September 7, 2007
I went to the Daniel Langlois Foundation today and was greeted by Vincent and Alexander who printed out a bibliography of robotic art references that they have in their catalogue, Nice! They have a large library collection of media artists monographs, exhibition catalogues, books, and media etc. One particular article, which stood out is Hot to Bot by Edward A. Shanken published online at NeMe.
NeMe is a non profit, non government, non sponsored, Cyprus registered association founded in November 2004. NeMe works on various platforms which focus on contemporary theories and their intersection with the arts.
Hot to Bot by Edward A. Shanken intro below
Pygmalion’s Lust, the Maharal’s Fear, and the Cyborg Future of Art
“The idea that non-living matter could be used to invoke, influence, and emulate living beings is probably as old as human life itself. Over thousands of years this concept has become deeply ingrained in the human imagination as a locus of desires and fears about the future; and about the role of art and technology in forming it. In reviewing some of this history, I shall focus on, for lack of a better term, the moral of the story; in other words, what prevailing attitudes towards robots and other surrogate beings at a certain place and time tell us about the values of that culture.”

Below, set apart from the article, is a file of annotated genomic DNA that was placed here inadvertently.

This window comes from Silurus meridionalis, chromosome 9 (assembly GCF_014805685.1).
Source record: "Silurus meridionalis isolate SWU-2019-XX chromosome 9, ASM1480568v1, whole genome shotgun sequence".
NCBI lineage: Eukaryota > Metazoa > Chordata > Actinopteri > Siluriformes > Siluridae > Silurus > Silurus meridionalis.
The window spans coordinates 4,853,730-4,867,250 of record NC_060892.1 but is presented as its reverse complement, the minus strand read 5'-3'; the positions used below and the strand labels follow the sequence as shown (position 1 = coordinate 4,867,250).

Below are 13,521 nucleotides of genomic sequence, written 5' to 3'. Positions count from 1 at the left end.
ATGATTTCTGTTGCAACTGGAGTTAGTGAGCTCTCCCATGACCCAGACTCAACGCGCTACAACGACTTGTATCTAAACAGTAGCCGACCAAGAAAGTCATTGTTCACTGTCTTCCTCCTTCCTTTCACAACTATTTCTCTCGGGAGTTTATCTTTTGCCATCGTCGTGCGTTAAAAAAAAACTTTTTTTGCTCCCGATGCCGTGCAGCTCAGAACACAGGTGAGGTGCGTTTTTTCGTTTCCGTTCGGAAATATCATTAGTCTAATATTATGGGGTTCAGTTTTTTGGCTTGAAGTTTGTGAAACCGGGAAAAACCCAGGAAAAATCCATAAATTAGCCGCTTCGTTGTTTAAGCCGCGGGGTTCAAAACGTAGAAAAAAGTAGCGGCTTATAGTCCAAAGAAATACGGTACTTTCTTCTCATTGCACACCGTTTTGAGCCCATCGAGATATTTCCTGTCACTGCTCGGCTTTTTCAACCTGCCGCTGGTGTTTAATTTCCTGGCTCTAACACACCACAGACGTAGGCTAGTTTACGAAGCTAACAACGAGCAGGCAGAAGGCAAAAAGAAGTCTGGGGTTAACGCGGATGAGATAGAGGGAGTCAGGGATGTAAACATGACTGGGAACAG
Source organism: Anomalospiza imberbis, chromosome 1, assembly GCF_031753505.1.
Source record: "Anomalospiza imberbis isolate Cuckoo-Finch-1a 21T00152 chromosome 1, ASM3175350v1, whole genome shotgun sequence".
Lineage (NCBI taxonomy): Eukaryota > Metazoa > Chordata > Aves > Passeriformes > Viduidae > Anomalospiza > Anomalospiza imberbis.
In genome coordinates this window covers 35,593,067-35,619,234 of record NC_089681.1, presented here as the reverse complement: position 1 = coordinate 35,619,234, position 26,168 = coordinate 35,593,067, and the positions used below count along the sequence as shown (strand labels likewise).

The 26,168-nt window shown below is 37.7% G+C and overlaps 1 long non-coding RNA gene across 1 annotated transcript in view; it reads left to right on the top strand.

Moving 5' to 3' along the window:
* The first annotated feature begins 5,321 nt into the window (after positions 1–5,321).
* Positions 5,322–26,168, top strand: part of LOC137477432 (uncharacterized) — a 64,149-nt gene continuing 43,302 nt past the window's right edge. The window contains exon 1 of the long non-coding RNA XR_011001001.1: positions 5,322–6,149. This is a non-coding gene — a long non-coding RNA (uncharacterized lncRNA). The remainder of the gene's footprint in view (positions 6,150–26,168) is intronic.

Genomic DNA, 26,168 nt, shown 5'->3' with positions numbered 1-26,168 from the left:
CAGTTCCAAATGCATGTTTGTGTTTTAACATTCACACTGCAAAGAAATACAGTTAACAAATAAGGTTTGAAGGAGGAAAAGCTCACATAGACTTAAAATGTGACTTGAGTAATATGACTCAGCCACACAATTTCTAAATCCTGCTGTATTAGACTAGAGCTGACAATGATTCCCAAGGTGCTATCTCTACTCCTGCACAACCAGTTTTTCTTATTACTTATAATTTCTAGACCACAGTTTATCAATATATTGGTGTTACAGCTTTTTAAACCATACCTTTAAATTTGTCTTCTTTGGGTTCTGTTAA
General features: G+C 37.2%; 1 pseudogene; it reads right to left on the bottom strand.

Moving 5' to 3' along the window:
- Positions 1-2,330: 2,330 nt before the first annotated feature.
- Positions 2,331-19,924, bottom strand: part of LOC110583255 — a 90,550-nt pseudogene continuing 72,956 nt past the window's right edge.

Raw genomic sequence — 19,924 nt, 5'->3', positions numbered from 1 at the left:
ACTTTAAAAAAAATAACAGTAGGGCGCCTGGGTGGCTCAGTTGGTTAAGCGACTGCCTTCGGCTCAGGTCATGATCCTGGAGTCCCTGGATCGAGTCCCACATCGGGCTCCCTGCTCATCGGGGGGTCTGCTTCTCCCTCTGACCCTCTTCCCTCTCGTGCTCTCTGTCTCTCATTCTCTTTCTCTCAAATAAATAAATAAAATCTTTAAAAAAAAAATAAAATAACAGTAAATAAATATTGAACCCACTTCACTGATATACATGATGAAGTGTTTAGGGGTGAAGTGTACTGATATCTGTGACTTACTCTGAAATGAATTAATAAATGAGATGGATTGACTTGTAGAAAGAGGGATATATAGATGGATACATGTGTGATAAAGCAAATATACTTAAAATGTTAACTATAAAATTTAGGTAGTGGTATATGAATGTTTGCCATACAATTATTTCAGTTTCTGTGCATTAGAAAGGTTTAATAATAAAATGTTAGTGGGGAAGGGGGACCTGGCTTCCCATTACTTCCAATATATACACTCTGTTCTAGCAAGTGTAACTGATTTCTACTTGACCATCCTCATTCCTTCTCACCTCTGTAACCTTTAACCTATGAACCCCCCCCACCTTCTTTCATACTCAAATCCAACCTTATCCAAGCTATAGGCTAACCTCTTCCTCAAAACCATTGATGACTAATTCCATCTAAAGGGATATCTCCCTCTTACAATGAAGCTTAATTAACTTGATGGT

May 24, 2006
Chico MacMurtrie’s Inflatable Bodies is the latest in a series of works that explore the possibilities of robotics in art. For the Experiemental Art Foundation’s Adelaide Festival of Arts exhibition, MacMurtrie constructed a series of forms resembling birds in flight. Each ‘bird’ comprises 2 thin cones, symbolising wings, with a total span of about 4 metres, suspended near shoulder height from the gallery ceiling. The birds ‘flap’ slowly, suggesting a flock of pelicans moving in single file following a curving line that is intended, MacMurtie says, to evoke the meandering Murray River.
Chico MacMurtrie, Inflatable Bodie, photo: Duke Albada
May 5, 2006
Townsend, M (2002). Sentient Circuitry: The Polemics of Artificial Life, Essay for the exhibition at Walter Phillips Gallery, The Banff Centre.
Miranda, E. R. T., Vadim (2005). Musical Composition by Autonomous Robots: A Case Study with AIBO. Computer Music Research, Faculty of Technology, University of Plymouth, United Kingdom.
Kac, E. (1997). "Foundation and development of robotic art." Art Journal 56(3): 60.
Demers, L.-P. B., Vorn (1995). "Real Artificial Life as an Immersive Media."
Bollen, J. (2006). "Dance for the new century." RealTine + OnScreen 72(April / May). Reveiw of ADT;s Devolution with L.P Demers.
Anne-Marie, D. (2006). Transmediale, festival for art and digital culture berlin, Exhibition; Smile machines.
Kapur, A. (2005). A history of robotic musical instruments. University of Victoria Music Intelligence and Sound Technology Interdisciplinary Centre (MISTIC).
ISHIGURO, H. (2005). Android Science, Toward a new cross-interdisciplinary framework -. Department of Adaptive Machine Systems, Osaka University.